AN award-winning Somerset cider company is breaking into the Chinese market with the help of social media.

Lilley’s bottles of cider are now selling in China through the 'Great British Food Store' on the country’s largest social media platform, WeChat.

The Great British Food Store has just been set up by Business West, one of the UK’s largest Chambers of Commerce, and is already selling 20 UK food and drink brands on WeChat, which has a user base of 1.2 billion.

Chris Lilley, co-founder of the family-run business in Frome, said: “It is a market we have been actively looking at for some years, with no avail.

“So, with the help of the WeChat campaign, we are excited to see how we can break into the Chinese market, and hope it helps us bring our passion of cider and perries to the Chinese market.”

James Monk, commercial director of Business West, commented: “Lots of companies like Lilley’s Cider have recognised that China is a great sales opportunity for them.

“The rapidly expanding middle classes there are ripe as an audience for quality UK food and drink products.”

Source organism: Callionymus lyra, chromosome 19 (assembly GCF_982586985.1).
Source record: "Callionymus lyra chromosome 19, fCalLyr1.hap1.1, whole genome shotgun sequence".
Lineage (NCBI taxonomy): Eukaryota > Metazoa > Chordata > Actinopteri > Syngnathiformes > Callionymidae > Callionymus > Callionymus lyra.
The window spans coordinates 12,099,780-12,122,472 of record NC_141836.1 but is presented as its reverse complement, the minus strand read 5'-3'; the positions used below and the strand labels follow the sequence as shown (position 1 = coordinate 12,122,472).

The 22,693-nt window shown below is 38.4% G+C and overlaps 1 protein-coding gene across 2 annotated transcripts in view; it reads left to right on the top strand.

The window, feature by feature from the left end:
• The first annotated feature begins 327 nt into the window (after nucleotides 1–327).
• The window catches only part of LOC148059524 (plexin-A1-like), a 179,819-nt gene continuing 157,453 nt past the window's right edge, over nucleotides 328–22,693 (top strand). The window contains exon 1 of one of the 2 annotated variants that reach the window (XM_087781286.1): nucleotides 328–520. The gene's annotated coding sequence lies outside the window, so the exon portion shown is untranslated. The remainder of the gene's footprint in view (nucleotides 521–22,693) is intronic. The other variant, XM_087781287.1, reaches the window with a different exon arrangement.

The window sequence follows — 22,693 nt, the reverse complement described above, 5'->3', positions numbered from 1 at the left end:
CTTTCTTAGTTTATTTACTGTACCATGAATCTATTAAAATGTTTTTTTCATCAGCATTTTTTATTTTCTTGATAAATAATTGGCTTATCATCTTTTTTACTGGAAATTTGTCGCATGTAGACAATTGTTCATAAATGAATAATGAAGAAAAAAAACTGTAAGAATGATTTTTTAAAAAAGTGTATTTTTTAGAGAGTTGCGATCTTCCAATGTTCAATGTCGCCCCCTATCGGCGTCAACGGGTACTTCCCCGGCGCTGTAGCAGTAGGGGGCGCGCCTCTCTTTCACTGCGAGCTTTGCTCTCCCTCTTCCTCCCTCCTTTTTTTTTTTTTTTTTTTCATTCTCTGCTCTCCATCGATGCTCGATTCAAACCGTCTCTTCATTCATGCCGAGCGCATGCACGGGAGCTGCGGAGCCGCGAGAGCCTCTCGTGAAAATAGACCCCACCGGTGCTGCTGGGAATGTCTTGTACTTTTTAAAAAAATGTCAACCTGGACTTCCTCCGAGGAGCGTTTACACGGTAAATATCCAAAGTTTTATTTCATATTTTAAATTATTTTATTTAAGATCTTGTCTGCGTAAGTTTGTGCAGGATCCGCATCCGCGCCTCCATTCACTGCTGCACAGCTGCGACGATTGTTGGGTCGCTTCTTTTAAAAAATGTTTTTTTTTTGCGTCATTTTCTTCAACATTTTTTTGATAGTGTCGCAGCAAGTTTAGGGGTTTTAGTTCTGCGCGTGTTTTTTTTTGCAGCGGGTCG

The cider has been shipped to China and re-labelled in Chinese by Elanders UK of North Tyneside, an international logistics group with 11 operations in China.

The bottles are then shipped to Elanders bonded warehouse in Shanghai.

This enables Chinese customers to browse the WeChat store online and have orders sent to their homes within 24 hours.

Elanders managing director Kevin Rogers said: “This cross-border e-commerce offers the simplest model for UK brands to sell to Chinese consumers and expand their export footprint.

“As the Chinese travel, they get a taste and palate for foreign goods, and they have a really good affinity with the UK.

“They see British products as having heritage and high quality.

“This initiative by Business West is right on the money because e-commerce in China is just insane.

"They buy everything online and WeChat is a very powerful tool.”

James Monk added: “Getting into China is not the easiest of markets.

“We have taken apart the entire supply and transit chain to find a solution, to make it viable for these smaller companies like Lilley’s Cider to enter trading with China.”